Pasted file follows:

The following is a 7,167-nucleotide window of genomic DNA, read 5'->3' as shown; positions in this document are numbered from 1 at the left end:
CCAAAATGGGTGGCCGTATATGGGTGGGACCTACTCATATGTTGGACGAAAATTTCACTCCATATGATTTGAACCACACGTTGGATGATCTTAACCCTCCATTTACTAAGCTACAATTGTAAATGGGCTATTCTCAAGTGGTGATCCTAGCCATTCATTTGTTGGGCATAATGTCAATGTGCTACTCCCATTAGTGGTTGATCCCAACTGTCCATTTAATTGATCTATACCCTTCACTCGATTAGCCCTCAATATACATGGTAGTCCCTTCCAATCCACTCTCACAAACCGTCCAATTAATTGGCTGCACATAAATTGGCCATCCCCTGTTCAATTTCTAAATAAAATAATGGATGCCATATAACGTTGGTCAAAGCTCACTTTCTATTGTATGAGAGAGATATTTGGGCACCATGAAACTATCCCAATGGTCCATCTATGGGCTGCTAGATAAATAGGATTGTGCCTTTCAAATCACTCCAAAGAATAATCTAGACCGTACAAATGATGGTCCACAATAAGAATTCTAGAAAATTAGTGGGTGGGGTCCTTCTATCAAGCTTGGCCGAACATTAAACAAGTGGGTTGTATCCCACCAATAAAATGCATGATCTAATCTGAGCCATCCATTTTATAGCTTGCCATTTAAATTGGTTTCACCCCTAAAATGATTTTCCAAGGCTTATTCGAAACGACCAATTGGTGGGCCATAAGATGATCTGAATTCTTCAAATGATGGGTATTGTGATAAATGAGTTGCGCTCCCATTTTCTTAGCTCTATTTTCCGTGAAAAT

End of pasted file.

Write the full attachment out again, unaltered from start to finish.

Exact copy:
The following is a 7,167-nucleotide window of genomic DNA, read 5'->3' as shown; positions in this document are numbered from 1 at the left end:
CCAAAATGGGTGGCCGTATATGGGTGGGACCTACTCATATGTTGGACGAAAATTTCACTCCATATGATTTGAACCACACGTTGGATGATCTTAACCCTCCATTTACTAAGCTACAATTGTAAATGGGCTATTCTCAAGTGGTGATCCTAGCCATTCATTTGTTGGGCATAATGTCAATGTGCTACTCCCATTAGTGGTTGATCCCAACTGTCCATTTAATTGATCTATACCCTTCACTCGATTAGCCCTCAATATACATGGTAGTCCCTTCCAATCCACTCTCACAAACCGTCCAATTAATTGGCTGCACATAAATTGGCCATCCCCTGTTCAATTTCTAAATAAAATAATGGATGCCATATAACGTTGGTCAAAGCTCACTTTCTATTGTATGAGAGAGATATTTGGGCACCATGAAACTATCCCAATGGTCCATCTATGGGCTGCTAGATAAATAGGATTGTGCCTTTCAAATCACTCCAAAGAATAATCTAGACCGTACAAATGATGGTCCACAATAAGAATTCTAGAAAATTAGTGGGTGGGGTCCTTCTATCAAGCTTGGCCGAACATTAAACAAGTGGGTTGTATCCCACCAATAAAATGCATGATCTAATCTGAGCCATCCATTTTATAGCTTGCCATTTAAATTGGTTTCACCCCTAAAATGATTTTCCAAGGCTTATTCGAAACGACCAATTGGTGGGCCATAAGATGATCTGAATTCTTCAAATGATGGGTATTGTGATAAATGAGTTGCGCTCCCATTTTCTTAGCTCTATTTTCCGTGAAAAT